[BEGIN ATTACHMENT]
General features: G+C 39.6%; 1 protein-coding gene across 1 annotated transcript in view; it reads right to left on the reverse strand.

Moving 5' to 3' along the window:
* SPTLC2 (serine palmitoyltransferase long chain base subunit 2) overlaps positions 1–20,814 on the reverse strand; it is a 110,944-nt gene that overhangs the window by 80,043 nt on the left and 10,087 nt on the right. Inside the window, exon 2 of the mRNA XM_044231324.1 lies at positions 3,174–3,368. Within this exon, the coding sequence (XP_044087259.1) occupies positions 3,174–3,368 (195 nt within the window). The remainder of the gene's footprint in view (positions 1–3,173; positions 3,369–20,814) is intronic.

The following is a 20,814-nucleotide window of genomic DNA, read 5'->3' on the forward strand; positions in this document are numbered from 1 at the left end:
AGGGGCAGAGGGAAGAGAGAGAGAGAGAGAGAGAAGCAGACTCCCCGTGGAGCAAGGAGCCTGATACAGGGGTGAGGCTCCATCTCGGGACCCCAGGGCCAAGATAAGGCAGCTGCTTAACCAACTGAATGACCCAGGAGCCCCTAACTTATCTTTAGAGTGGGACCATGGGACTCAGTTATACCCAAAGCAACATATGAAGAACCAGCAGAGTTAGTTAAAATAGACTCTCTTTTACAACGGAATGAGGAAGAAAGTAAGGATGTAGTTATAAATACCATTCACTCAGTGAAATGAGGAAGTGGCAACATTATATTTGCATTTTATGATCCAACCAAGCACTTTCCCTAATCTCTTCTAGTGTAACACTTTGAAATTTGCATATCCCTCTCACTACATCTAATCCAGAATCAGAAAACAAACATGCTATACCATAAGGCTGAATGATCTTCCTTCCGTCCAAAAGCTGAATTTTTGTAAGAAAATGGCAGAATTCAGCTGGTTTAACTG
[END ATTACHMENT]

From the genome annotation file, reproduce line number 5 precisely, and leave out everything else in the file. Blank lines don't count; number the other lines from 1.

AGGGGCAGAGGGAAGAGAGAGAGAGAGAGAGAGAAGCAGACTCCCCGTGGAGCAAGGAGCCTGATACAGGGGTGAGGCTCCATCTCGGGACCCCAGGGCCAAGATAAGGCAGCTGCTTAACCAACTGAATGACCCAGGAGCCCCTAACTTATCTTTAGAGTGGGACCATGGGACTCAGTTATACCCAAAGCAACATATGAAGAACCAGCAGAGTTAGTTAAAATAGACTCTCTTTTACAACGGAATGAGGAAGAAAGTAAGGATGTAGTTATAAATACCATTCACTCAGTGAAATGAGGAAGTGGCAACATTATATTTGCATTTTATGATCCAACCAAGCACTTTCCCTAATCTCTTCTAGTGTAACACTTTGAAATTTGCATATCCCTCTCACTACATCTAATCCAGAATCAGAAAACAAACATGCTATACCATAAGGCTGAATGATCTTCCTTCCGTCCAAAAGCTGAATTTTTGTAAGAAAATGGCAGAATTCAGCTGGTTTAACTG